I guess it is pretty safe to say that a community is the backbone of any forum software; a healthy community is the key to initial and ongoing success. One should consider the community to be a part of the company and take care of them as much as possible, both those who already became some sort of fixture and those who are new. Keeping in touch with your community means you’ll know if something in the software is heading for the wrong direction and can act accordingly. This isn’t always an easy thing because new and existing customers may have different (and sometimes opposing) expectations and needs.

Our community is not much different to others, there were and will always be some quirks, but overall it has been a significant part of our success. A lot of members voluntarily provide support for many years and offer new users a helping hand, allowing them to make the best out of our software.

Besides direct support, there are dozens of dozens of developers providing both free and paid additions for our software, filling the gap for those who need specialized features or want things to work different.

Overall I can say that working with our community is a pleasure and we strongly appreciate the enormous amounts of feedback we have received from them over the years; they’re like a hidden but visible engine supporting our motivation every single day.

When you develop forum software are you designing it for yourself or for the endusers?

It is basically all about the enduser, after all they’re the ones who use the software and it is important to make it as comfortable for them as possible.

Yet every single one of us is active in various communities in their private time and every once in a while we stumble across small things that annoy us. A short example: Burning Board 3 already allowed quoting parts of a message by selecting the text and clicking on a button to trigger a dropdown which offered the option to quote only the selected message fragment. When it came to Burning Board 4 we’ve looked into this and asked us why one has to move the mouse away from the selection to quote it. Now the software offers you to quote the selection right next to your selection. Sometimes the little things can make a huge difference.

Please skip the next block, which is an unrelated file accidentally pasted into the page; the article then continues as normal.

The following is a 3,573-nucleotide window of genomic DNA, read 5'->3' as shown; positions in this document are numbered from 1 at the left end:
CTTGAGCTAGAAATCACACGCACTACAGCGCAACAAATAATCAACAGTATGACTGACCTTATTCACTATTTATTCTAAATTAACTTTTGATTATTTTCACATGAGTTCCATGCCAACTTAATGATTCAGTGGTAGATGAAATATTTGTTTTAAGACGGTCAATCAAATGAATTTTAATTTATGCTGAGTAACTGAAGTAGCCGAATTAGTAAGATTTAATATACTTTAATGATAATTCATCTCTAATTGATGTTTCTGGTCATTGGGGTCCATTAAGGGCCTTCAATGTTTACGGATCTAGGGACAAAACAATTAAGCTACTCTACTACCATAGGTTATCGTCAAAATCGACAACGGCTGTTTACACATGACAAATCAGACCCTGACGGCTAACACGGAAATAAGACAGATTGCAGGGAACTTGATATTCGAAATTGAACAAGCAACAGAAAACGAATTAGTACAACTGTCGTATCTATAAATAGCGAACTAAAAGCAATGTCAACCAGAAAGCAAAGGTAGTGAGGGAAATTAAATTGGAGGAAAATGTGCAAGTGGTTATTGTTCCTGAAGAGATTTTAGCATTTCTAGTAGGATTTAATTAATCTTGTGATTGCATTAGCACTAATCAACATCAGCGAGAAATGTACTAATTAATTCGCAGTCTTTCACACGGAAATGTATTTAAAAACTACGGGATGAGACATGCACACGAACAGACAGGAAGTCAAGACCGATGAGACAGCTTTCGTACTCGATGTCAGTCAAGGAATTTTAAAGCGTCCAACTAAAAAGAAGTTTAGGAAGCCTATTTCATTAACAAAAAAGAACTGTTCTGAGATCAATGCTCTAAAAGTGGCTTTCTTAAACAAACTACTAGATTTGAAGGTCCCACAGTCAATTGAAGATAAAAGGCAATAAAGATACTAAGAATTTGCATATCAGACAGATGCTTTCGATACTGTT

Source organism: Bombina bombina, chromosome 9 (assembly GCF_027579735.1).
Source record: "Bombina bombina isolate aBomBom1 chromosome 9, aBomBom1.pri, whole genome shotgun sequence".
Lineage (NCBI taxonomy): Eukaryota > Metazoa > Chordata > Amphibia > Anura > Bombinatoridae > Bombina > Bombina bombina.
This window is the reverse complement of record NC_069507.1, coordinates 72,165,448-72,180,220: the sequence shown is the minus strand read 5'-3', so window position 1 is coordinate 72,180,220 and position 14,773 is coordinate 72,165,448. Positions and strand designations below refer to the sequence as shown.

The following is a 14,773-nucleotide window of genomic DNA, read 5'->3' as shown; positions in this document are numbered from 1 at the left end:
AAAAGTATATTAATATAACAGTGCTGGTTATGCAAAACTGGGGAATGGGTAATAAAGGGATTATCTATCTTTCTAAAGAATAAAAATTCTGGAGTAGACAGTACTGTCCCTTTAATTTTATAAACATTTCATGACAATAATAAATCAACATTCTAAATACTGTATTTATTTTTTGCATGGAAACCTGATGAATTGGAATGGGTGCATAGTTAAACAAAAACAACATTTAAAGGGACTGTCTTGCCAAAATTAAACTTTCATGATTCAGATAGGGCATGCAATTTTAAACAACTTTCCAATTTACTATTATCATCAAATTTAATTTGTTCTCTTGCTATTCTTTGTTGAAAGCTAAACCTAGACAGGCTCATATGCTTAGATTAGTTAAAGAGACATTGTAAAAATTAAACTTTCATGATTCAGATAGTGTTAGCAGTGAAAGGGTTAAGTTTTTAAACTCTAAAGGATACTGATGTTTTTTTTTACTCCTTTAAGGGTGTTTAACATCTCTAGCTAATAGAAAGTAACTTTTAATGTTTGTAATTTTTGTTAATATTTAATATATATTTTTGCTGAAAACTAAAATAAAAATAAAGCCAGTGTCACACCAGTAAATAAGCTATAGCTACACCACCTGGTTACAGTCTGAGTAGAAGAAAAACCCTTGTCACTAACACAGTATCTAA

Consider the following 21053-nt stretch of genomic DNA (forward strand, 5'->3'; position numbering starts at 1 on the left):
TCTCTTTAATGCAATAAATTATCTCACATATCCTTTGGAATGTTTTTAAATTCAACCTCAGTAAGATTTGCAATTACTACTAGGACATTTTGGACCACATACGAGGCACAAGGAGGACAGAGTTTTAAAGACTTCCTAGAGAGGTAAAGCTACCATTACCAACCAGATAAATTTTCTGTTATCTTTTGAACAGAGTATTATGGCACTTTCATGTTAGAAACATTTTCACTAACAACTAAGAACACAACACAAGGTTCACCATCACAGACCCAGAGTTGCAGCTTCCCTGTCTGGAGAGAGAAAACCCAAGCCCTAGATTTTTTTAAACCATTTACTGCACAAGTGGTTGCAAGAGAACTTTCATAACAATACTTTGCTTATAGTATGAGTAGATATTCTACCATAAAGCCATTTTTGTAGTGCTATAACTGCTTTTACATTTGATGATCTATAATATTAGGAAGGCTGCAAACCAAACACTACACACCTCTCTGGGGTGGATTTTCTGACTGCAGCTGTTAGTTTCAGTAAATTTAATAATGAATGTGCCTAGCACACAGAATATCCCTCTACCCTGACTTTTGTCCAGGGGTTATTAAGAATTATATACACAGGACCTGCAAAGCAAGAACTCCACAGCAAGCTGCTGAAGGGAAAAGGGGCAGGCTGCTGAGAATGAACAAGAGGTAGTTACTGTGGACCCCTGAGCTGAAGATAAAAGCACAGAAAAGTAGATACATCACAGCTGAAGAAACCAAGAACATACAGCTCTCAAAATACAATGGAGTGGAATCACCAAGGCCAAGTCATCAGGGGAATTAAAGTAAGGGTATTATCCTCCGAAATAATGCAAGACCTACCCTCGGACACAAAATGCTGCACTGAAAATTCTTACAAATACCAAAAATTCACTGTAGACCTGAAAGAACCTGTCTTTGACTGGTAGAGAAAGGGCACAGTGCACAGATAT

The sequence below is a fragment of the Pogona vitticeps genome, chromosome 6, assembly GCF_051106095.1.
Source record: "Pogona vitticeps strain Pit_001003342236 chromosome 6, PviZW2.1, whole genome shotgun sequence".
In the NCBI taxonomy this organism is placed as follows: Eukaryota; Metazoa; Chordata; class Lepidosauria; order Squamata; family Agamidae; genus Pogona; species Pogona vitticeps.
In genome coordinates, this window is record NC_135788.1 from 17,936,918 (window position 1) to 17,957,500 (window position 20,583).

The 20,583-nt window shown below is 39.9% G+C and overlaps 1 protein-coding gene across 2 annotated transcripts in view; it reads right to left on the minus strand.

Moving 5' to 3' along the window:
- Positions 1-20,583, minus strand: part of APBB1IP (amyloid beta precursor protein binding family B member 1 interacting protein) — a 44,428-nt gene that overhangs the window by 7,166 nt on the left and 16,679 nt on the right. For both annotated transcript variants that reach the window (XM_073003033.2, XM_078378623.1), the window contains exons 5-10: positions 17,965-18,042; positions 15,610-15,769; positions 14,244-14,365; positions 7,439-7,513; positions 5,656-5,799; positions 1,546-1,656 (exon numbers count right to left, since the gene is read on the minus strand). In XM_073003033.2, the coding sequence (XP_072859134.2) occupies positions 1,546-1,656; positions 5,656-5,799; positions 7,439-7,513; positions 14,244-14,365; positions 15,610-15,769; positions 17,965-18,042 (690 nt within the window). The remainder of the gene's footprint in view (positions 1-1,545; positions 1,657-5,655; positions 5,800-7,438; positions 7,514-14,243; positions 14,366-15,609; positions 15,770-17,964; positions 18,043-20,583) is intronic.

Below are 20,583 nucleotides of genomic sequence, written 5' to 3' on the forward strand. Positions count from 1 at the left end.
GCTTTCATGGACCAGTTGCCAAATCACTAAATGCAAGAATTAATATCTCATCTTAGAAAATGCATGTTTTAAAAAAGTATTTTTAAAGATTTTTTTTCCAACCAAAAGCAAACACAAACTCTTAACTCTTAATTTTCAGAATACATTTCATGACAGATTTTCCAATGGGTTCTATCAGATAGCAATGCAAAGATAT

What future changes do you expect in forum software development?

Forums have been through a lot of changes, mostly because more people are using the internet compared to a decade ago and the devices they’re using evolved. I consider forums to be a viable niche that stands it grounds against competing platforms like Facebook, they do share similarities (and we've seen quite a lot of adoption in the last years), but they’re not equal and possibly never will.

While one can probably predict how things may be turn out in a year from now, I seriously doubt anyone can make strong predictions what is going to happen in the following years. The internet itself grows rapidly and I guess it is time to think of the internet as some kind of living organism which does no longer follow the initial design specs.

What advice can you give people just getting into programming?

There are dozens of dozens of programming languages out there which aim for different problems, there is nothing like the “one and only” language to solve your problems. If you want to work on desktop applications, don’t waste your time on unrelated languages like PHP just because you spotted that one nice tutorial.